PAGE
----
Just to pursue his goal of becoming a Major Leaguer, Salem-Keizer first baseman Joe Rapp
had to move across the country. He's now thousands of miles away from his family and is constantly on bus rides that last for hours on end.
There are more games on the schedule than ever before, new equipment to utilize and new teammates to gel with.
As far as he's concerned, he's simply living the dream.
Though the Volcanoes have struggled to find much consistency this season, Rapp has certainly done his part to make an impact. The team finished 13-25 in the season's first half but is back in the thick of things for a second-half push, sitting in third place in the West Division with a 7-8 record. In 50 games Rapp has seven home runs, 32 RBIs and 29 walks, which rank fourth, fourth and sixth in the Northwest League, respectively.
The 22-year-old was prepared for the grind when he was drafted and so far has hardly let it affect him. He's been able to draw on prior experiences to help him deal with the distance from his friends and family. He's close with both his siblings, and although the Sarasota, Fla., native must now deal with a three-hour time difference, he makes sure to never take even the quickest of phone calls for granted.
"Any time that I do get to talk to them I just kind of cherish it," he said. "You don't know how long it's going to be until I talk to them again."
College prepared him to be away from his family -- the University of Louisiana at Monroe is roughly 14 hours from Sarasota. Frequent bus trips in college also helped him know what to expect as a professional, especially considering many of those trips were longer than the ones he takes now.
It's the everyday baseball grind, though, that truly affects those new to professional ball. For that, he approaches the game with a level of respect that's more often seen at the Major League level.
"Baseball itself is frustrating, and losing hasn't been very fun," Rapp said. "I work as hard as I can and take every day like it's my last day on the field."
Rapp has also had to adjust in the infield -- in 49 games at first base this season, he has committed just five errors and is settling into his new surroundings. According to him, though, the new challenges are a fortunate problem to have, and he wouldn't want it any other way.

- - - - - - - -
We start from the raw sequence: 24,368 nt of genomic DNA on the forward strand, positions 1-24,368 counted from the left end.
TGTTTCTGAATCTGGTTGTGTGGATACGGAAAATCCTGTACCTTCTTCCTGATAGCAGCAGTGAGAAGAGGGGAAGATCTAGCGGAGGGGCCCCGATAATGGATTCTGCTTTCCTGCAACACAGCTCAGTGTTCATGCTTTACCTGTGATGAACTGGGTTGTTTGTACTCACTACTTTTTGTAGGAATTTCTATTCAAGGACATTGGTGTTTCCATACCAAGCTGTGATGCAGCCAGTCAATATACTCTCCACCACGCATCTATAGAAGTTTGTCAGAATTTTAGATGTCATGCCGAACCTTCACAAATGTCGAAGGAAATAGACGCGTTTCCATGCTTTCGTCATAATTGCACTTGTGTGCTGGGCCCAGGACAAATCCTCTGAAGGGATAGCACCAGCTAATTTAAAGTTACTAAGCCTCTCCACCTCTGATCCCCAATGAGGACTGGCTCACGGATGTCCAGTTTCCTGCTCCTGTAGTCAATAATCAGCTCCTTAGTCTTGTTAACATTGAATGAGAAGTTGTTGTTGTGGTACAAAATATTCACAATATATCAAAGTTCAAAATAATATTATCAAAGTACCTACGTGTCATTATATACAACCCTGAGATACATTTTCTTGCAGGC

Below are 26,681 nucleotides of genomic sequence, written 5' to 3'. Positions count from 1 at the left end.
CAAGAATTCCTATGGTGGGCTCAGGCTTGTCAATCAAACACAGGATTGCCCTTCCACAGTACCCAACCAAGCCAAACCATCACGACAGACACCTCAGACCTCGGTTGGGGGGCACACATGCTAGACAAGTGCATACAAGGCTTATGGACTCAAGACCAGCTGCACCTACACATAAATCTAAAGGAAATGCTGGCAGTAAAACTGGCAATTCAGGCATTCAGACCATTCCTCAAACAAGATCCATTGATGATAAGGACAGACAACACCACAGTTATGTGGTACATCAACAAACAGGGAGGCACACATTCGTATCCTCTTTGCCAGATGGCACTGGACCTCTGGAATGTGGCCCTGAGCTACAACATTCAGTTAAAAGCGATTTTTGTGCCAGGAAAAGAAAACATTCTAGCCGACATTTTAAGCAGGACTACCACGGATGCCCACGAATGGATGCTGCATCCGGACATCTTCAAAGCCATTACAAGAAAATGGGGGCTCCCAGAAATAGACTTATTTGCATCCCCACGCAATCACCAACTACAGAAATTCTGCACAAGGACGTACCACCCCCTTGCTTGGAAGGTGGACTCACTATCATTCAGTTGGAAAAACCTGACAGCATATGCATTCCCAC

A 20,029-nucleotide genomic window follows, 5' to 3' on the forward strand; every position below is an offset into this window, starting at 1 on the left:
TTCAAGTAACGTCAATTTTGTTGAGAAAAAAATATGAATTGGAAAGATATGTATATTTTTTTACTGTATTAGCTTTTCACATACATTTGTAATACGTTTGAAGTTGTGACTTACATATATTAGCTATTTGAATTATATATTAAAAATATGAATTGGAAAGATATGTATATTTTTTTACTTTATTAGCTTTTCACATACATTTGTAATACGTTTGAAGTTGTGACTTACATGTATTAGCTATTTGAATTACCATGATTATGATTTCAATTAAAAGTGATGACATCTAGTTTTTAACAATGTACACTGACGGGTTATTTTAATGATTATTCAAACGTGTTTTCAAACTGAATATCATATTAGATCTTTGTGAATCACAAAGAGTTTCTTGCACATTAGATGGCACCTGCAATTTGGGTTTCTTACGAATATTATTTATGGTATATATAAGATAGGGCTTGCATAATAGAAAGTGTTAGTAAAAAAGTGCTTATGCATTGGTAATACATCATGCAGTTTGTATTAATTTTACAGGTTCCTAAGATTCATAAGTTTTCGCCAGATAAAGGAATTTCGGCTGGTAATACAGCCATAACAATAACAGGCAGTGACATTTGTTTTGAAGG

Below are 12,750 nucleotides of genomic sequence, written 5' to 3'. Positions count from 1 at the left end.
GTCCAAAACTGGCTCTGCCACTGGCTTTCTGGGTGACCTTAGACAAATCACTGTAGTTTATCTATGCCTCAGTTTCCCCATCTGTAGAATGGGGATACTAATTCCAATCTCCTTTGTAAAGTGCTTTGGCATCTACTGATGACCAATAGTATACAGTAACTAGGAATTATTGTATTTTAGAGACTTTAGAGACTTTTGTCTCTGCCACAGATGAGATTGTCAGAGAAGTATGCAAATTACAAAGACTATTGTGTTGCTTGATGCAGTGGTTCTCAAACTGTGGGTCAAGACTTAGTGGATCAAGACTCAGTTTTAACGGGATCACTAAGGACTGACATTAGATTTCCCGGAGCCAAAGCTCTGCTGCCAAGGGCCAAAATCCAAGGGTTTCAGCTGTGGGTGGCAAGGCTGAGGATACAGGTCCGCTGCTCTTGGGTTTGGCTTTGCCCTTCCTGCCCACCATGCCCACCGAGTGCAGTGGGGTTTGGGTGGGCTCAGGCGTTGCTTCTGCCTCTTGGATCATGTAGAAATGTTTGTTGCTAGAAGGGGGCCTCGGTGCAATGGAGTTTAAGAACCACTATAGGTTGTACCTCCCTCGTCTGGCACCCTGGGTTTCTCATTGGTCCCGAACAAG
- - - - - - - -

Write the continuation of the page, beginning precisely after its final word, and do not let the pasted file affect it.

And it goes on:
If all goes well, he will need to readjust to his settings a few more times throughout his career, with the last stop in San Francisco.
"Playing every day is something that you dream about as a kid," he said. "Actually getting the opportunity to do it, to go to the ballpark every day, is great."
Rock steady: Boise Hawks infielder Rock Shoulders has won MiLB.com's Moniker Madness competition, beating out the Hickory Crawdads' Rougned Odor. Shoulders responded to the fans' voting by hitting a grand slam the very next day in the Hawks' 8-6 win over Everett.
Welcome back All-Stars!: The Northwest League has announced it will play its first All-Star Game since 2004 next season, an event that will be hosted by a different team each year. The 2013 game will be hosted by Everett and include a Home Run Derby.
Who's hot/who's not: Eugene right-hander Justin Hancock has 12 strikeouts and just four walks while not allowing an earned run in his last 10 1/3 innings. Spokane first baseman Ryan Rua has hit .386 with nine RBIs in his last 10 games. Vancouver shortstop Derrick Chung has hit just .091 (2-for-22) in his last seven games.
He said it: "Every team goes through a sputtering time and this is our time, We're going through that time. I think every team is gonna do it." -- Eugene Emeralds manager Pat Murphy to the Eugene Register Guard about the team getting swept for the first time this season.